The good news is that emergency room visits to University Hospital for patients with flu-like symptoms declined dramatically over the last few weeks.

The bad news is that the season won’t officially be over for several months, and could last until May.

Dr. Andrew Muck, who has spent the winter in University’s ER, said the latest numbers reported for the week of Jan. 18 support the idea that flu has peaked.

"We had 48 cases and prior to that, we were closer to 80 (or) 90 ... so the influenza numbers dramatically dropped off. W're hoping that just keeps gliding right on out," he said.

He notes that flu appeared to start a bit earlier than normal and that the symptoms seemed more severe this year.

"It's just been busy. We've seen a lot of sick folks, a lot of the cough, cold, congestion and fever. People just feeling really lousy this year. There just seem to be a lot more cases this year than usual, " Muck said.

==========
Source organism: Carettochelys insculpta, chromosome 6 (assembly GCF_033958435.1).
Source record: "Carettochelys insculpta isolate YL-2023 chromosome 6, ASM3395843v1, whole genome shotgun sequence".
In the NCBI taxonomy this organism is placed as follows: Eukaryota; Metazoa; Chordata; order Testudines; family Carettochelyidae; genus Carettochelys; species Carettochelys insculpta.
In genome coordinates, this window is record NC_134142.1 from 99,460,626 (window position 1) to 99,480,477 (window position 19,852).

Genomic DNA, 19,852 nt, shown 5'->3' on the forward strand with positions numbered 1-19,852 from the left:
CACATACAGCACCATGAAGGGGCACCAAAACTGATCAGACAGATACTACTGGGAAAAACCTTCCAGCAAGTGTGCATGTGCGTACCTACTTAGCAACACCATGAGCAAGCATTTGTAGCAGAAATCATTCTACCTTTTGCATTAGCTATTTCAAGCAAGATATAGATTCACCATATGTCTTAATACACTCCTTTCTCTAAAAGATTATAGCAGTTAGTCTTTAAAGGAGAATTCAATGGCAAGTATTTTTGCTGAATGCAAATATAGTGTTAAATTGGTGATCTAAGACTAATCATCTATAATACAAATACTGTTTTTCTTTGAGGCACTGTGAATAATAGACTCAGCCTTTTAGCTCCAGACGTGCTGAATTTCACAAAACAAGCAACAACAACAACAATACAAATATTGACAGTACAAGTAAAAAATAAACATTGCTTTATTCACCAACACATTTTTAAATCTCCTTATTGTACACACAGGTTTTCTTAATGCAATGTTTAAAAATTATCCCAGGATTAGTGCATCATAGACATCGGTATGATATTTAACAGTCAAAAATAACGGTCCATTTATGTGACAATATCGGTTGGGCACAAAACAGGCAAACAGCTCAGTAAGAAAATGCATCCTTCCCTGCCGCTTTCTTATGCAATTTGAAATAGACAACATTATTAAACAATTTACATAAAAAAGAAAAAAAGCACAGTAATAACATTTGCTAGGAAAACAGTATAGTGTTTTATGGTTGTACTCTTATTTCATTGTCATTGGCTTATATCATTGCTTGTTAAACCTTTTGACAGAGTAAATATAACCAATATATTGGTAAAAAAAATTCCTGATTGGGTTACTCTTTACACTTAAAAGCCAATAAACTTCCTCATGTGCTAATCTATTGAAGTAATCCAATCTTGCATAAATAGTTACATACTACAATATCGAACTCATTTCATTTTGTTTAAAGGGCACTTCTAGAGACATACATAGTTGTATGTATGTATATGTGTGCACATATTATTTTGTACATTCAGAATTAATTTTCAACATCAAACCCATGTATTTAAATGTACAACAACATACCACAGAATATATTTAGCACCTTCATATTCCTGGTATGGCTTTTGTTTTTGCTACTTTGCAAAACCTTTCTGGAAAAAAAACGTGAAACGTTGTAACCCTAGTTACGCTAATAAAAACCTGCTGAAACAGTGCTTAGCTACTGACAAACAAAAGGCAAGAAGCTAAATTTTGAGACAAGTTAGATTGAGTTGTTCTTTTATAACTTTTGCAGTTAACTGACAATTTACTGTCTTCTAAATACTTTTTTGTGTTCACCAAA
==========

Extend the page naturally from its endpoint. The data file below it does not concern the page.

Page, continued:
Even with the decline in flu cases, doctors are busy seeing patients with flu-like symptoms that are actually a reaction to mountain cedar pollens.

If you didn’t get a flu shot and you haven’t gotten the flu this season, you are not out of danger.

“The CDC still tells us (that) if it's the flu season, which it still is, and you have not had the flu vaccine, get the flu vaccine. Even this late. That's the CDC recommendation," Muck advises.

He also said washing hands and covering your mouth when you cough will help prevent the spread of viruses.

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